|Keywords||Communication, Empathy, Human Worth, Individuality, Institutionalization, Loneliness, Mental Illness, Obsession, Patient Experience, Poverty, Power Relations, Religion, Society, War and Medicine|
Séraphine (Yolande Moreau) is a housekeeper, ill-treated by her employers, but she finds solace in painting naïve images of flowers, fruit, and birds, using vivid colours that she makes herself from plants and animals. Her mistress rejects the art as junk.
Séraphine sympathizes with the apparent loneliness of the German tenant Uhde (Ulrich Tukur) who is a connaisseur of art. He admires one of her tableaux and is astonished to discover that the artist is his housekeeper. He encourages her and buys some paintings. But war in 1914 forces him to return to Germany.
Spiralling downward deeper into poverty and mental alienation, Séraphine continues to paint works that grow larger, bolder, and more colorful. Finally her bizarre behavior leads to her arrest and commital in an insane asylum, and her painting ceases.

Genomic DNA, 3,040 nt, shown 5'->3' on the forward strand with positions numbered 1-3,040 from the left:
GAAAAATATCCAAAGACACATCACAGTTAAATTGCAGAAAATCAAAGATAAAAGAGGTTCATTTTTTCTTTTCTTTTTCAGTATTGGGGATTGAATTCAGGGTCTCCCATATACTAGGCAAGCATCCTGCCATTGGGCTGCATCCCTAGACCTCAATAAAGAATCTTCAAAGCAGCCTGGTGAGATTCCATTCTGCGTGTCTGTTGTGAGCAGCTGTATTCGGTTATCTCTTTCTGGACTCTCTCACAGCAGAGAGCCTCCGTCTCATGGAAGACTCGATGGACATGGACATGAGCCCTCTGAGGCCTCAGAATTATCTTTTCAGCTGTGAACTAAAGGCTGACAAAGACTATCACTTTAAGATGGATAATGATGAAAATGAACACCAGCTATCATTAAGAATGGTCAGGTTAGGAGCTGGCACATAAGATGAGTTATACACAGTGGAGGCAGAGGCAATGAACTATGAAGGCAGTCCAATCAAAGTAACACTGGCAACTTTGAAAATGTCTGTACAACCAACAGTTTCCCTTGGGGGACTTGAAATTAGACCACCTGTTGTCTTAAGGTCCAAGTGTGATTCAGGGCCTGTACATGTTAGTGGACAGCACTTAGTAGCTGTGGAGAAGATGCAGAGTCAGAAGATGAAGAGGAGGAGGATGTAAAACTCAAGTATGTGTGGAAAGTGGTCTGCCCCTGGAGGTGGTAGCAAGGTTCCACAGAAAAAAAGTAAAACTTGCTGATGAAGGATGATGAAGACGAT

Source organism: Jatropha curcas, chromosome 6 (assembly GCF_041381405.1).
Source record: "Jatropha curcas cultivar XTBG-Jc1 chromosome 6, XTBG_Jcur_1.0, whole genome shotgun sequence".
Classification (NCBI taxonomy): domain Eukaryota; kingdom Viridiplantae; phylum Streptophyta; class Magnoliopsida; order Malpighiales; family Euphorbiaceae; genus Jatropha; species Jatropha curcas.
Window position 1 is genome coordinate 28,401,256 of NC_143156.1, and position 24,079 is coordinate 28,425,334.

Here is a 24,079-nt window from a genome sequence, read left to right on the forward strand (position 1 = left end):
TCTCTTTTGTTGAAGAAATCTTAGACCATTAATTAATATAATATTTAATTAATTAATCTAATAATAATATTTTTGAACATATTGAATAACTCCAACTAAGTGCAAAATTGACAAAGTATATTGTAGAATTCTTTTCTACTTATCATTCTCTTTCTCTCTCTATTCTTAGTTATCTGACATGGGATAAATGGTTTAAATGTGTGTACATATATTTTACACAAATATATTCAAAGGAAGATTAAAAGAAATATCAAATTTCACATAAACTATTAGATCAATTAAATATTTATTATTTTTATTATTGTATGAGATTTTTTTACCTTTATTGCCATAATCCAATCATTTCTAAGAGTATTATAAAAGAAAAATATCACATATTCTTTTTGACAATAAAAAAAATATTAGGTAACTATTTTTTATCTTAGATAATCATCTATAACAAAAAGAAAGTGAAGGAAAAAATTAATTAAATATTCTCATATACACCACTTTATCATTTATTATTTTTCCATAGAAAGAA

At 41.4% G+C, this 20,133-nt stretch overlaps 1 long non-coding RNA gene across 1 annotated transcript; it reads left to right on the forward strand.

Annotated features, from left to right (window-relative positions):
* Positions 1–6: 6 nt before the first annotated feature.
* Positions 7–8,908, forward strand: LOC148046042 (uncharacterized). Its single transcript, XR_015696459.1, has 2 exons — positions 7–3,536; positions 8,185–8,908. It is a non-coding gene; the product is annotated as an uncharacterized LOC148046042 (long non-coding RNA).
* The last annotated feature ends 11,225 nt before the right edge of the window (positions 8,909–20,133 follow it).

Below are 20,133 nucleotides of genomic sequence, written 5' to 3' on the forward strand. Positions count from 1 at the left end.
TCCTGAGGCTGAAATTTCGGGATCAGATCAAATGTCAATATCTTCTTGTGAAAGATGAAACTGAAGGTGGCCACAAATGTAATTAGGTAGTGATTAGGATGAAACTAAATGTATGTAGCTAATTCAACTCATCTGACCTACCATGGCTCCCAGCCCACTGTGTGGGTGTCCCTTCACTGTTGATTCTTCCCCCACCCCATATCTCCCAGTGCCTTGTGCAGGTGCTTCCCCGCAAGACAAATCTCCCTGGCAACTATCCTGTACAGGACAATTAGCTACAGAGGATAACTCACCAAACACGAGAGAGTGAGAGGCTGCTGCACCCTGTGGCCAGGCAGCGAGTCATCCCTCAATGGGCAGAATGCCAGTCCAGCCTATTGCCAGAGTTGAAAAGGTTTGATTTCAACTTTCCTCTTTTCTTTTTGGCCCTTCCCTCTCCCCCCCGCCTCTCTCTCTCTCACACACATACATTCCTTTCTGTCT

Uhde eventually returns to France and organizes the first Naïve Art exhibition featuring work by Henri Rousseau and Séraphine. But only years later does he bother to look for her. She is miserable. He arranges for her to be given a more comfortable room, but he doesn’t speak to her and she never paints again.
Based on the true story of artist Séraphine Louis (1864-1942) who was discovered by the German art dealer Wilhelm Uhde (1874-1947). Yolande Moreau’s fabulous portrayal of the aging housekeeper-artist is a provocative study in creativity and mental illness.
The film does not reveal the back story. The real character had been orphaned as a child and raised by nuns. The filmic Séraphine maintains a friendly relationship with religious sisters; however, the preparation of her pigments from blood and plant juices hints at an earthier, more primitive spirituality than can be found in Roman Catholicism. In a distant past, she would have been taken for a witch.
Painting was both therapeutic for her disappointments, and symptomatic of her derangement. The film invites speculation on the nature of mental illness and the potential role of social class and poverty in pathologizing difference.
|Leading Actors||Yolande Moreau, Ulrich Tukur|
|Running Time||121 minutes|
|Video Source||E1 Entertainment|
|Miscellaneous||In French with English Subtitles.|
|Annotated by||Duffin, Jacalyn|
|Date of Entry||04/09/10|